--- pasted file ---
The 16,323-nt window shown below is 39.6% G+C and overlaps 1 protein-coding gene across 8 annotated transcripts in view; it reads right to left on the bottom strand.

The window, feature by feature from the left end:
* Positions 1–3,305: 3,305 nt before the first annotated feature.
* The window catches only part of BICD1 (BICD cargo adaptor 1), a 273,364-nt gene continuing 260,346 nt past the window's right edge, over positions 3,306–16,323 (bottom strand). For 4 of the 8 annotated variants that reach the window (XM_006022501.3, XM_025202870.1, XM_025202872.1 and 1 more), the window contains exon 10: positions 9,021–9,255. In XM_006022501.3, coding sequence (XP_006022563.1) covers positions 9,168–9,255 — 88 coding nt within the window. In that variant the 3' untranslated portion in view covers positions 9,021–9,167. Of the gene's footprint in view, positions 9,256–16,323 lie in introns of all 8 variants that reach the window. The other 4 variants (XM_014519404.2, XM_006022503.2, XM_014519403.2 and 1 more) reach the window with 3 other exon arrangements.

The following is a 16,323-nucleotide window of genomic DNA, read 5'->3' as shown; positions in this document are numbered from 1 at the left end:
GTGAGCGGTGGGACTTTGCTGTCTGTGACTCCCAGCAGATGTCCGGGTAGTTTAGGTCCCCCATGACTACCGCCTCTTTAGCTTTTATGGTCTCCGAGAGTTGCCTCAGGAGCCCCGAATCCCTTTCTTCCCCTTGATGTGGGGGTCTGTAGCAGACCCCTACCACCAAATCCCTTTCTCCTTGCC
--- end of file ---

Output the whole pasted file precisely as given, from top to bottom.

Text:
The 16,323-nt window shown below is 39.6% G+C and overlaps 1 protein-coding gene across 8 annotated transcripts in view; it reads right to left on the bottom strand.

The window, feature by feature from the left end:
* Positions 1–3,305: 3,305 nt before the first annotated feature.
* The window catches only part of BICD1 (BICD cargo adaptor 1), a 273,364-nt gene continuing 260,346 nt past the window's right edge, over positions 3,306–16,323 (bottom strand). For 4 of the 8 annotated variants that reach the window (XM_006022501.3, XM_025202870.1, XM_025202872.1 and 1 more), the window contains exon 10: positions 9,021–9,255. In XM_006022501.3, coding sequence (XP_006022563.1) covers positions 9,168–9,255 — 88 coding nt within the window. In that variant the 3' untranslated portion in view covers positions 9,021–9,167. Of the gene's footprint in view, positions 9,256–16,323 lie in introns of all 8 variants that reach the window. The other 4 variants (XM_014519404.2, XM_006022503.2, XM_014519403.2 and 1 more) reach the window with 3 other exon arrangements.

The following is a 16,323-nucleotide window of genomic DNA, read 5'->3' as shown; positions in this document are numbered from 1 at the left end:
GTGAGCGGTGGGACTTTGCTGTCTGTGACTCCCAGCAGATGTCCGGGTAGTTTAGGTCCCCCATGACTACCGCCTCTTTAGCTTTTATGGTCTCCGAGAGTTGCCTCAGGAGCCCCGAATCCCTTTCTTCCCCTTGATGTGGGGGTCTGTAGCAGACCCCTACCACCAAATCCCTTTCTCCTTGCC